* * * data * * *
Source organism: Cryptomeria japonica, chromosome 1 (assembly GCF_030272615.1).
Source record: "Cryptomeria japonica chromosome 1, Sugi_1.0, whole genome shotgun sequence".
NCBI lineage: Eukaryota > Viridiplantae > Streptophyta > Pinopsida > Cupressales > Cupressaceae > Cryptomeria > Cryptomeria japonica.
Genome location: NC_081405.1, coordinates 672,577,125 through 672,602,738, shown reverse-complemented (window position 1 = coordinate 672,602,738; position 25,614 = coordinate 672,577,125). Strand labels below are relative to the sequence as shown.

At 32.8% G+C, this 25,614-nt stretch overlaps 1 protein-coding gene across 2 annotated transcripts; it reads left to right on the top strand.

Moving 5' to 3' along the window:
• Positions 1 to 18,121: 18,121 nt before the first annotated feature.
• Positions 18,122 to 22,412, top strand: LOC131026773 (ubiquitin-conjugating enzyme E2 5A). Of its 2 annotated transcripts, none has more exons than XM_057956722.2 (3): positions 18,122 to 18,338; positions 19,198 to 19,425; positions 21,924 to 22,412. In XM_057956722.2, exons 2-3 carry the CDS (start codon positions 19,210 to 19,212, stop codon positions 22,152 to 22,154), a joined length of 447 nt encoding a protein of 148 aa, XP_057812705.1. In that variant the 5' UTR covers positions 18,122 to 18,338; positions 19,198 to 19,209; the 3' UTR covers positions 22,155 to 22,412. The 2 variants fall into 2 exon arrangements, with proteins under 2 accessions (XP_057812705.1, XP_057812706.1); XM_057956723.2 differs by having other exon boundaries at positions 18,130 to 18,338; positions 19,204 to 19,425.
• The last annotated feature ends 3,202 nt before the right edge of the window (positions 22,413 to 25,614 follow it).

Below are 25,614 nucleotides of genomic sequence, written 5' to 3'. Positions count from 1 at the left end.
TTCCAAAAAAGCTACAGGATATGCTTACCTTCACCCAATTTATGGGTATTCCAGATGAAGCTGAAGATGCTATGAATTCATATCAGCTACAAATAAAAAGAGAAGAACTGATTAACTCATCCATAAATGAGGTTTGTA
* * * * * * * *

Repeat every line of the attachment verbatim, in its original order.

Source organism: Cryptomeria japonica, chromosome 1 (assembly GCF_030272615.1).
Source record: "Cryptomeria japonica chromosome 1, Sugi_1.0, whole genome shotgun sequence".
NCBI lineage: Eukaryota > Viridiplantae > Streptophyta > Pinopsida > Cupressales > Cupressaceae > Cryptomeria > Cryptomeria japonica.
Genome location: NC_081405.1, coordinates 672,577,125 through 672,602,738, shown reverse-complemented (window position 1 = coordinate 672,602,738; position 25,614 = coordinate 672,577,125). Strand labels below are relative to the sequence as shown.

At 32.8% G+C, this 25,614-nt stretch overlaps 1 protein-coding gene across 2 annotated transcripts; it reads left to right on the top strand.

Moving 5' to 3' along the window:
• Positions 1 to 18,121: 18,121 nt before the first annotated feature.
• Positions 18,122 to 22,412, top strand: LOC131026773 (ubiquitin-conjugating enzyme E2 5A). Of its 2 annotated transcripts, none has more exons than XM_057956722.2 (3): positions 18,122 to 18,338; positions 19,198 to 19,425; positions 21,924 to 22,412. In XM_057956722.2, exons 2-3 carry the CDS (start codon positions 19,210 to 19,212, stop codon positions 22,152 to 22,154), a joined length of 447 nt encoding a protein of 148 aa, XP_057812705.1. In that variant the 5' UTR covers positions 18,122 to 18,338; positions 19,198 to 19,209; the 3' UTR covers positions 22,155 to 22,412. The 2 variants fall into 2 exon arrangements, with proteins under 2 accessions (XP_057812705.1, XP_057812706.1); XM_057956723.2 differs by having other exon boundaries at positions 18,130 to 18,338; positions 19,204 to 19,425.
• The last annotated feature ends 3,202 nt before the right edge of the window (positions 22,413 to 25,614 follow it).

Below are 25,614 nucleotides of genomic sequence, written 5' to 3'. Positions count from 1 at the left end.
TTCCAAAAAAGCTACAGGATATGCTTACCTTCACCCAATTTATGGGTATTCCAGATGAAGCTGAAGATGCTATGAATTCATATCAGCTACAAATAAAAAGAGAAGAACTGATTAACTCATCCATAAATGAGGTTTGTA